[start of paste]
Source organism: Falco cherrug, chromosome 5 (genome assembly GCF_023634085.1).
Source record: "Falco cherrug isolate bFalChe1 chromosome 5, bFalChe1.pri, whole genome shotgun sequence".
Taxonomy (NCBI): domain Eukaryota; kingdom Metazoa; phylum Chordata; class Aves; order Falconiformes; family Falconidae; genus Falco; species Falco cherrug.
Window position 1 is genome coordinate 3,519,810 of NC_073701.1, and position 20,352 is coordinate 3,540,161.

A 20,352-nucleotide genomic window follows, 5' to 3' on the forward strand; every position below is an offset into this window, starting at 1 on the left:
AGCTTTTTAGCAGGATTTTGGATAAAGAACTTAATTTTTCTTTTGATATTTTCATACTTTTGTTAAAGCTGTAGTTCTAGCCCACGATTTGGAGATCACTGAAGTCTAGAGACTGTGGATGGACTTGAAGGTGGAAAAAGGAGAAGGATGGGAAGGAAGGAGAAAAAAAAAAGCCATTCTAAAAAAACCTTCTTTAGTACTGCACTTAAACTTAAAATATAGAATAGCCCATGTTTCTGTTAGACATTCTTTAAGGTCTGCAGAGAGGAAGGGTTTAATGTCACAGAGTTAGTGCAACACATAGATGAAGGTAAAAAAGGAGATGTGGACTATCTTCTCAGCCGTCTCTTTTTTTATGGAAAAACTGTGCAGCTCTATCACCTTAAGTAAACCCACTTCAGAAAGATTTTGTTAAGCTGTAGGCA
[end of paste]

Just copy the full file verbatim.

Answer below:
Source organism: Falco cherrug, chromosome 5 (genome assembly GCF_023634085.1).
Source record: "Falco cherrug isolate bFalChe1 chromosome 5, bFalChe1.pri, whole genome shotgun sequence".
Taxonomy (NCBI): domain Eukaryota; kingdom Metazoa; phylum Chordata; class Aves; order Falconiformes; family Falconidae; genus Falco; species Falco cherrug.
Window position 1 is genome coordinate 3,519,810 of NC_073701.1, and position 20,352 is coordinate 3,540,161.

A 20,352-nucleotide genomic window follows, 5' to 3' on the forward strand; every position below is an offset into this window, starting at 1 on the left:
AGCTTTTTAGCAGGATTTTGGATAAAGAACTTAATTTTTCTTTTGATATTTTCATACTTTTGTTAAAGCTGTAGTTCTAGCCCACGATTTGGAGATCACTGAAGTCTAGAGACTGTGGATGGACTTGAAGGTGGAAAAAGGAGAAGGATGGGAAGGAAGGAGAAAAAAAAAAGCCATTCTAAAAAAACCTTCTTTAGTACTGCACTTAAACTTAAAATATAGAATAGCCCATGTTTCTGTTAGACATTCTTTAAGGTCTGCAGAGAGGAAGGGTTTAATGTCACAGAGTTAGTGCAACACATAGATGAAGGTAAAAAAGGAGATGTGGACTATCTTCTCAGCCGTCTCTTTTTTTATGGAAAAACTGTGCAGCTCTATCACCTTAAGTAAACCCACTTCAGAAAGATTTTGTTAAGCTGTAGGCA